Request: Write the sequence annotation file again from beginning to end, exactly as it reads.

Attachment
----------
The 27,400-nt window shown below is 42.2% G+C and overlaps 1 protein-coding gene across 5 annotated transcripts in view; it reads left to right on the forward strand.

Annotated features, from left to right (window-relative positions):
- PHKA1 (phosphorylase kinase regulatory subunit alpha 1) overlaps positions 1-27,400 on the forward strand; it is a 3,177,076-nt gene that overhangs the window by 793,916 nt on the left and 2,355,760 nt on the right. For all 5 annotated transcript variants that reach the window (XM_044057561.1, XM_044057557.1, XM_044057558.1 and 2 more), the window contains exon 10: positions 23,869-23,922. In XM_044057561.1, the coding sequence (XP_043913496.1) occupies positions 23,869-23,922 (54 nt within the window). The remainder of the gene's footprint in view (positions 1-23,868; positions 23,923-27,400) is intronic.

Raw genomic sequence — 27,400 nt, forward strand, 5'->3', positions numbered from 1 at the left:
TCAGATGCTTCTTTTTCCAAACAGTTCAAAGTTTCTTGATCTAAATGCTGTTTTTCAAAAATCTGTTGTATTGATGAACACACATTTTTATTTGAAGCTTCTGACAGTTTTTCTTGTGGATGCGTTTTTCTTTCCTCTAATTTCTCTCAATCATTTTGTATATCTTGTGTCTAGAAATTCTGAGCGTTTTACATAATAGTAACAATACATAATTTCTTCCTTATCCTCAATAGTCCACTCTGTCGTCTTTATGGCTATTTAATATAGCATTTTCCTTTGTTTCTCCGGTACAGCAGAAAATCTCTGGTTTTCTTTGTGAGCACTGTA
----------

The 27,400-nt window shown below is 42.2% G+C and overlaps 1 protein-coding gene across 5 annotated transcripts in view; it reads left to right on the forward strand.

Annotated features, from left to right (window-relative positions):
- PHKA1 (phosphorylase kinase regulatory subunit alpha 1) overlaps positions 1-27,400 on the forward strand; it is a 3,177,076-nt gene that overhangs the window by 793,916 nt on the left and 2,355,760 nt on the right. For all 5 annotated transcript variants that reach the window (XM_044057561.1, XM_044057557.1, XM_044057558.1 and 2 more), the window contains exon 10: positions 23,869-23,922. In XM_044057561.1, the coding sequence (XP_043913496.1) occupies positions 23,869-23,922 (54 nt within the window). The remainder of the gene's footprint in view (positions 1-23,868; positions 23,923-27,400) is intronic.

Raw genomic sequence — 27,400 nt, forward strand, 5'->3', positions numbered from 1 at the left:
TCAGATGCTTCTTTTTCCAAACAGTTCAAAGTTTCTTGATCTAAATGCTGTTTTTCAAAAATCTGTTGTATTGATGAACACACATTTTTATTTGAAGCTTCTGACAGTTTTTCTTGTGGATGCGTTTTTCTTTCCTCTAATTTCTCTCAATCATTTTGTATATCTTGTGTCTAGAAATTCTGAGCGTTTTACATAATAGTAACAATACATAATTTCTTCCTTATCCTCAATAGTCCACTCTGTCGTCTTTATGGCTATTTAATATAGCATTTTCCTTTGTTTCTCCGGTACAGCAGAAAATCTCTGGTTTTCTTTGTGAGCACTGTA